Like it or not, family is the basic unit of society. The old adage rings true—east to west, home is the best.
COVID-19 has brought us back to the drawing board of family economics.
God could have easily created 2 million people in Eden and appointed a presiding officer to lead them. But in his sovereignty, God instead created a man, and a woman as his co-regent.
In the wake of COVID-19 here in Uganda, like elsewhere in the world, schools were closed along with other places of mass gathering. Most of us thought it would be for a short season, but as months are rolling by, many private schools’ owners are considering closing schools indefinitely.
This is due to the economic pressure the pandemic has exerted on the school system. School owners do not know how they can sustain teachers for a period they cannot even predict, especially while not generating any income.
Parents, on the other hand, are not sure that they would send their children back to schools even if they opened tomorrow, for safety reasons.
Being a homeschool dad, I have had so many people tell me things like: “You people who chose to homeschool had great foresight!”
Homeschooling has become a buzzword, not only in Uganda, but all across Africa. I have never been so busy at a time when so many are losing their jobs! I’ve been engaged in phone calls, WhatsApp messages, and visitations at our house.
I have also held Zoom meetings for groups in Ghana, Rwanda, South Sudan, Zimbabwe and Cameroon. The questions from all these places are the same: How do we homeschool? Where do we find curriculum? How cost-effective is homeschooling? What about socialization? And so on.
The Importance of Family
I wish to contend that a family is not just a basic unit of society, it is the only aspect of society which can be self-sufficient. Whereas many other facets of society cannot do without others, the family was designed in such a way that when all else fails, it is our base camp to which we resort.
In the context of family, God established economics, education, politics, and morality. Coupled with the idea of voluntary associations where one family can ally with another family, a lot can be accomplished in this organic environment.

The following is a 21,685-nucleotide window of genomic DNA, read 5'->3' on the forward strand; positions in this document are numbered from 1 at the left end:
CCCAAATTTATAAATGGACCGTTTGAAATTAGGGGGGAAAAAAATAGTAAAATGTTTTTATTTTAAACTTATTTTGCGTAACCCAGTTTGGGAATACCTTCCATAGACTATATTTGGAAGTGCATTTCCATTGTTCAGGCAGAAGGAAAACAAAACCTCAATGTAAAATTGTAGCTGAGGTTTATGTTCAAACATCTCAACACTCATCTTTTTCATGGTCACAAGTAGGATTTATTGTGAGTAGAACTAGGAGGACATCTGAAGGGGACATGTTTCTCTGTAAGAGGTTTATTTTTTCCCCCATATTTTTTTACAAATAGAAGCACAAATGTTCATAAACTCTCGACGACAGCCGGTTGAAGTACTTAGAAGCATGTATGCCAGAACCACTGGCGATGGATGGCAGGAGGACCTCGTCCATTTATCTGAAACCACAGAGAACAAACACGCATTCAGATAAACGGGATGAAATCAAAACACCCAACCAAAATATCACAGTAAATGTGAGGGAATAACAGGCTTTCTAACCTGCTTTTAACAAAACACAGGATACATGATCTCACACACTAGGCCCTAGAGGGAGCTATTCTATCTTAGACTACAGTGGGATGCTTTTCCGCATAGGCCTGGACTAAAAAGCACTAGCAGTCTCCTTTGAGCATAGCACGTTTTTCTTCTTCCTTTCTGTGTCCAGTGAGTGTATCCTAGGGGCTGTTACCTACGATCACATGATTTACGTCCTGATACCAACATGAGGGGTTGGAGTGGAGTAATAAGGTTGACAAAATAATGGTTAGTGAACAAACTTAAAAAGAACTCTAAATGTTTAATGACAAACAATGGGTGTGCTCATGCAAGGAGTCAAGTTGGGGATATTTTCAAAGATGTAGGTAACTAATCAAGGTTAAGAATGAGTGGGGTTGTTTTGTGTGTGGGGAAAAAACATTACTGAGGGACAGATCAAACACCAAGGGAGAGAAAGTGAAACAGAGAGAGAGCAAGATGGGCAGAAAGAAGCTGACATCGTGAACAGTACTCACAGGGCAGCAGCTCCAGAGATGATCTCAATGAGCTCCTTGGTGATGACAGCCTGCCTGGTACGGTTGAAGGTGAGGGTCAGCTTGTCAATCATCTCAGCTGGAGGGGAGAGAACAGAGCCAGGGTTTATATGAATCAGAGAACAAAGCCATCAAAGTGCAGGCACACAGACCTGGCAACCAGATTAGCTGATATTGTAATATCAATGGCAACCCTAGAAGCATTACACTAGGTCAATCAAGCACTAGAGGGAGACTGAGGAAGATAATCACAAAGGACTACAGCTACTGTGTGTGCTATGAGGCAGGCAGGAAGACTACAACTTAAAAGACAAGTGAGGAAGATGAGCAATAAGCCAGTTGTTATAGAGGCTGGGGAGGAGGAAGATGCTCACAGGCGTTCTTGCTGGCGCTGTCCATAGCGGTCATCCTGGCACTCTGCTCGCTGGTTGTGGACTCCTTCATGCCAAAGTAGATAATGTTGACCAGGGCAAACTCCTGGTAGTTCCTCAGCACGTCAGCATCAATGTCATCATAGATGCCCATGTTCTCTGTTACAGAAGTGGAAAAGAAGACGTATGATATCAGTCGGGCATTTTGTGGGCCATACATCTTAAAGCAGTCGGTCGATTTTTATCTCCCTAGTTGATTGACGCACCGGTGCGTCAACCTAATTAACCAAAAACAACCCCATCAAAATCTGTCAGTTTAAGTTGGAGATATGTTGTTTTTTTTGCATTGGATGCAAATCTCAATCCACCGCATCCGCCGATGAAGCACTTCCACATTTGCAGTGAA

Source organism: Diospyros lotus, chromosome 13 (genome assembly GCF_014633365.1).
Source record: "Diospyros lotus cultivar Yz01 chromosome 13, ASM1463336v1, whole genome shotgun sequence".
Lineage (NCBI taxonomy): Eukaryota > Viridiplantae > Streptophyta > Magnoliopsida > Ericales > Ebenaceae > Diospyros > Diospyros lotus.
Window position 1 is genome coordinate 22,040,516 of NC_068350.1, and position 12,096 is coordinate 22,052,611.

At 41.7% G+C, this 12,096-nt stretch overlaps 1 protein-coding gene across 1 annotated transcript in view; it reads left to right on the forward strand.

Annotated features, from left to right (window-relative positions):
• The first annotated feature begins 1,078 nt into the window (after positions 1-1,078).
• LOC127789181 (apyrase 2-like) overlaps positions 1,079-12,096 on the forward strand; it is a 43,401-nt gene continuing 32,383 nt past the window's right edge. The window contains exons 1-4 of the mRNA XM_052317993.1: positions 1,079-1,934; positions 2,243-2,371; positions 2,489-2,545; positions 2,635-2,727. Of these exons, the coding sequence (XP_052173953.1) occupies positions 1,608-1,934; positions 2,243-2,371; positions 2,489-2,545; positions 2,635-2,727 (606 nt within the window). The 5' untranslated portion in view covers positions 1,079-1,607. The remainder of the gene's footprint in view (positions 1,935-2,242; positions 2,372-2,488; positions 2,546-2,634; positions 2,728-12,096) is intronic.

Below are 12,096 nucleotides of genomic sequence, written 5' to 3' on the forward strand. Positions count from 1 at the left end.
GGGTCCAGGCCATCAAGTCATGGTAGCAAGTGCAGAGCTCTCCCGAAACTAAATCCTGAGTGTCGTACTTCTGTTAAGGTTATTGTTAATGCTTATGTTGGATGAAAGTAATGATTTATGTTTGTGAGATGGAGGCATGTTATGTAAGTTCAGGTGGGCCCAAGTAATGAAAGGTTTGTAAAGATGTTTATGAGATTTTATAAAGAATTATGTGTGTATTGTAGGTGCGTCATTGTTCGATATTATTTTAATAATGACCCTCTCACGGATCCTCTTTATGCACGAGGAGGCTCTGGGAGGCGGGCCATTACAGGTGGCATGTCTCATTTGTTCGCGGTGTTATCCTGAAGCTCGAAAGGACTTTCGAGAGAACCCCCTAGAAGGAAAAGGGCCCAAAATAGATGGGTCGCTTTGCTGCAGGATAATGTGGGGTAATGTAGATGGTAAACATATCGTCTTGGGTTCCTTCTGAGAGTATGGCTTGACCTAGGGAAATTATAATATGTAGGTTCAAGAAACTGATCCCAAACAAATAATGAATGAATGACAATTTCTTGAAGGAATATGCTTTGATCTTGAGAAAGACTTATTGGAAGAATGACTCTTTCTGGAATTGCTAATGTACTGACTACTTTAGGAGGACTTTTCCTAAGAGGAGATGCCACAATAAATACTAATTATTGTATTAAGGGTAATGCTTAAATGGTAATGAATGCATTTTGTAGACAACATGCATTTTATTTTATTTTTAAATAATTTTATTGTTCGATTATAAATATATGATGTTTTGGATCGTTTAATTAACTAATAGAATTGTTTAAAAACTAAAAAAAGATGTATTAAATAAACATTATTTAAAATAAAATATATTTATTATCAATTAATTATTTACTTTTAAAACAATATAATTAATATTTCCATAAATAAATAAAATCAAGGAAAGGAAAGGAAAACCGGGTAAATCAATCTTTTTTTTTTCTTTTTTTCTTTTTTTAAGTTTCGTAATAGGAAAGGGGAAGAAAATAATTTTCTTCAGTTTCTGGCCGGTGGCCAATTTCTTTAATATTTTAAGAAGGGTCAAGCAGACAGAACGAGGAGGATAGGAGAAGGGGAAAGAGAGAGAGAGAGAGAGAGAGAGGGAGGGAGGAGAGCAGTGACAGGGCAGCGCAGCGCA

One of the things COVID-19 has exposed is how unreliable the corporate world can be. Tradition has it that education and economics belong in the family. For many of those who are still unsure about homeschooling in Africa, this uncertainty is mostly due to economic and legal factors.
Families have been made to believe that they cannot do without both parents going away from the home to fend for their family. This is because in most cases, if a family is to homeschool, one parent would choose to work while the other stays at home to pay attention to their children’s education. It has been freeing for many to realize that one parent can actually stay home and integrate their children’s education with a family business of a sort.
True education happens in such a context, where the lessons learned are experimented in a real-life situation such as a family business. And by business we are not only referring to direct income-generating ventures. In the context of family, everything—chores, conversations, the teaching of morals and etiquettes, and academics—is part of a family’s economy.
Before the advent of modern, formal, institutionalized education, every African was a home-educator. Life rotated around the home. A family was indeed the basic unit of society. Business, education, politics, sports, etc., were all done home-based. Voluntarily, families associated with other like minds for cooperation in all aspects of livelihood.
Could we find ourselves giving thanks to COVID-19 for getting us back to where we belong?
Godfrey and Olga Kyazze are home educators in Uganda involved in pioneering this form of education and strengthening education in general in East Africa. Send them an email.